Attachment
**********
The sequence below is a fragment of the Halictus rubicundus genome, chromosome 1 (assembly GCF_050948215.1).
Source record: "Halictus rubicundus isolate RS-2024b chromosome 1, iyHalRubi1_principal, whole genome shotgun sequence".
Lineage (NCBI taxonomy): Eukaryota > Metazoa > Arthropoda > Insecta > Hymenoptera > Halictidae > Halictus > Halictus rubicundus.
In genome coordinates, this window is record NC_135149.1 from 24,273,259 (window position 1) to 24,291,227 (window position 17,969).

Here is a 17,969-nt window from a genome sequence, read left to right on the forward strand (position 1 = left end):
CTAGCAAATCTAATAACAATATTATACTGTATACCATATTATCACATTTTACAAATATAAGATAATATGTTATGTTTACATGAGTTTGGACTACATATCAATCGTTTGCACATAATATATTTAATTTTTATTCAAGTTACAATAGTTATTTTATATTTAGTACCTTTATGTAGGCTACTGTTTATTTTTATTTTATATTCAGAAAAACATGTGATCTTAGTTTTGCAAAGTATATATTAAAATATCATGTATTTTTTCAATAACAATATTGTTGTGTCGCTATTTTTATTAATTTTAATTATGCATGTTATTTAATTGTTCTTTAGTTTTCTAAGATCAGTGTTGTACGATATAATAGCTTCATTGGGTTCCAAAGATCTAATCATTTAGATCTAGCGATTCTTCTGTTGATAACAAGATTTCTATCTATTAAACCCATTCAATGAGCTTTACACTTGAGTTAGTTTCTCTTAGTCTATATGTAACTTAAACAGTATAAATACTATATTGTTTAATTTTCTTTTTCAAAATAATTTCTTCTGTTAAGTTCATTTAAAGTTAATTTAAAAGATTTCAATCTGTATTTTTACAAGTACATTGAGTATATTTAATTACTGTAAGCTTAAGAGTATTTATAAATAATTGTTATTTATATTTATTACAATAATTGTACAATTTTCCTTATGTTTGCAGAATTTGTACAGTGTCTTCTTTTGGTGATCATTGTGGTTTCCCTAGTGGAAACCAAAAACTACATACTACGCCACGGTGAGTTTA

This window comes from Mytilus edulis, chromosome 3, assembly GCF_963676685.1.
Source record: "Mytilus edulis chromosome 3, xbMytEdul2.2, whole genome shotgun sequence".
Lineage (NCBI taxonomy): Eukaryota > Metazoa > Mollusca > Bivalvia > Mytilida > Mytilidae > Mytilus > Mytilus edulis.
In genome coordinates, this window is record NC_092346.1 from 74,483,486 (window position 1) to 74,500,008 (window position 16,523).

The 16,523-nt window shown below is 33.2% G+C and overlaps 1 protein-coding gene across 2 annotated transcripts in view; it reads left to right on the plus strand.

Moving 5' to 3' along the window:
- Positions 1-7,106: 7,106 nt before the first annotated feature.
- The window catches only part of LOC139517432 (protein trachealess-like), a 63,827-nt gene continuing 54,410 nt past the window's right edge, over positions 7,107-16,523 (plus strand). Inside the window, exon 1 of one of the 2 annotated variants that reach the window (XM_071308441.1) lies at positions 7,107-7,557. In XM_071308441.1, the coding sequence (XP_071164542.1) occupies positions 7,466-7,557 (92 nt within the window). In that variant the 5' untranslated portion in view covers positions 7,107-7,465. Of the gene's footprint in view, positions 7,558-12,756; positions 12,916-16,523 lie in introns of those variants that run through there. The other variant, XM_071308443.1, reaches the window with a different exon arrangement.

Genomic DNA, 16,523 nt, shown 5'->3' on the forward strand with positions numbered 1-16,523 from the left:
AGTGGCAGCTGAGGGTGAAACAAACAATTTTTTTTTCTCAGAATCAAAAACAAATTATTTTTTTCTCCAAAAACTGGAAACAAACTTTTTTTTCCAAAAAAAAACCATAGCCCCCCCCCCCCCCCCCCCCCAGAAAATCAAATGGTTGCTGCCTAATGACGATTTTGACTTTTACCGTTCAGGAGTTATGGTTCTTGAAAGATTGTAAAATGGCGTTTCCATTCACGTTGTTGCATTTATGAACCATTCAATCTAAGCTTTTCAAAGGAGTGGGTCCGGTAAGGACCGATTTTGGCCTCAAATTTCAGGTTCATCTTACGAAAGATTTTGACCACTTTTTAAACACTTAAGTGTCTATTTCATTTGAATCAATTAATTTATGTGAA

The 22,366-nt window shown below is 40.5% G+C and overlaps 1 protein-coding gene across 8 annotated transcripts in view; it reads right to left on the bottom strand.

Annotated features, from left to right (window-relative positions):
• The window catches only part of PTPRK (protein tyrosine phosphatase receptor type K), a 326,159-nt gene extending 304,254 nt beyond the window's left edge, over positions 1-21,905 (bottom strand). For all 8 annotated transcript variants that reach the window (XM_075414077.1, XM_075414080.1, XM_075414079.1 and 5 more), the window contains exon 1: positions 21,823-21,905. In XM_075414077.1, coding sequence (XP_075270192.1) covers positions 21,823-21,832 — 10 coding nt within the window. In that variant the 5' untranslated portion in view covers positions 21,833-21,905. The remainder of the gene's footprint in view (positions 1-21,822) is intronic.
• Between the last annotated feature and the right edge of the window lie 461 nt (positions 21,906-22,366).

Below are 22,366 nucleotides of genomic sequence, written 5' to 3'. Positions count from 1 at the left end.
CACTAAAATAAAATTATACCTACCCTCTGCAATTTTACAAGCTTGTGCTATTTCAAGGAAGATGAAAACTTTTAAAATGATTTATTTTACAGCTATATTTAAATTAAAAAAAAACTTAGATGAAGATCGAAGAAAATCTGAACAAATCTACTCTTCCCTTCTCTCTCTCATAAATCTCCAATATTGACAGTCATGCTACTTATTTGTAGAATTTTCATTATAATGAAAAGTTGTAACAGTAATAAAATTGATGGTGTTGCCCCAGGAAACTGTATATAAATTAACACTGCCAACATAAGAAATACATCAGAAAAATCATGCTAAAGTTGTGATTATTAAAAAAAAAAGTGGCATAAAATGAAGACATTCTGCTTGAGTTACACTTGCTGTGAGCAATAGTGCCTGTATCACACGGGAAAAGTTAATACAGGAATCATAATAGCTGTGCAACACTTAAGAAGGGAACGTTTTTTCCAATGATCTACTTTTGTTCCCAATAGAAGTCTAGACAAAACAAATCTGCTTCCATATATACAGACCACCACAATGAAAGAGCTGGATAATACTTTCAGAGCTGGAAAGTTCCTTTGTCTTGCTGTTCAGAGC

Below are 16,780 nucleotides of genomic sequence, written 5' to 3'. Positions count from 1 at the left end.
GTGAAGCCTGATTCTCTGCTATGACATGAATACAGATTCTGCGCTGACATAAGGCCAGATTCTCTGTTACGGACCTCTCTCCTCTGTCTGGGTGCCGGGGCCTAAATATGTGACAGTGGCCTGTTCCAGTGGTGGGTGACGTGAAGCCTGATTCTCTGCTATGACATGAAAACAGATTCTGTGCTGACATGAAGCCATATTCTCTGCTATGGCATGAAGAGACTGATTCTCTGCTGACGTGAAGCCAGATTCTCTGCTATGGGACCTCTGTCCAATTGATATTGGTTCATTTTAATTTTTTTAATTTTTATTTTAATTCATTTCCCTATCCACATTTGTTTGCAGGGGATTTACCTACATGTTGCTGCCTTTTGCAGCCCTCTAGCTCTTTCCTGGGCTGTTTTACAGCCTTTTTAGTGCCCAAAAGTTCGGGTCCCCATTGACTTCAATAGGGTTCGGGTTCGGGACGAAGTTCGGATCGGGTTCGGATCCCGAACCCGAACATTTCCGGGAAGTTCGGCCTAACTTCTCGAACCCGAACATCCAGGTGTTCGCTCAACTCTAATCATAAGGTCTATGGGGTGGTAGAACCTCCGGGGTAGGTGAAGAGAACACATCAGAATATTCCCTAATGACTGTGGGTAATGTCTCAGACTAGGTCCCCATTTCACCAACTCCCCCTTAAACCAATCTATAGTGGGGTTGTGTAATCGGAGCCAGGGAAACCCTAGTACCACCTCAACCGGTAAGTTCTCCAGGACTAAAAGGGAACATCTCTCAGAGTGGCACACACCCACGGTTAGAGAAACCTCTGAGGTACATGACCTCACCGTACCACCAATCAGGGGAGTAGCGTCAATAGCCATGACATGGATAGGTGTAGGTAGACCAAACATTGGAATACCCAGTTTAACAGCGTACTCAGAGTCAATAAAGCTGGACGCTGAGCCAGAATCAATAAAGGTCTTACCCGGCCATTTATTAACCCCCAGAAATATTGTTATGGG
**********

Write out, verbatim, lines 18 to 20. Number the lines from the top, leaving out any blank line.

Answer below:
Annotated features, from left to right (window-relative positions):
• The window catches only part of PTPRK (protein tyrosine phosphatase receptor type K), a 326,159-nt gene extending 304,254 nt beyond the window's left edge, over positions 1-21,905 (bottom strand). For all 8 annotated transcript variants that reach the window (XM_075414077.1, XM_075414080.1, XM_075414079.1 and 5 more), the window contains exon 1: positions 21,823-21,905. In XM_075414077.1, coding sequence (XP_075270192.1) covers positions 21,823-21,832 — 10 coding nt within the window. In that variant the 5' untranslated portion in view covers positions 21,833-21,905. The remainder of the gene's footprint in view (positions 1-21,822) is intronic.
• Between the last annotated feature and the right edge of the window lie 461 nt (positions 21,906-22,366).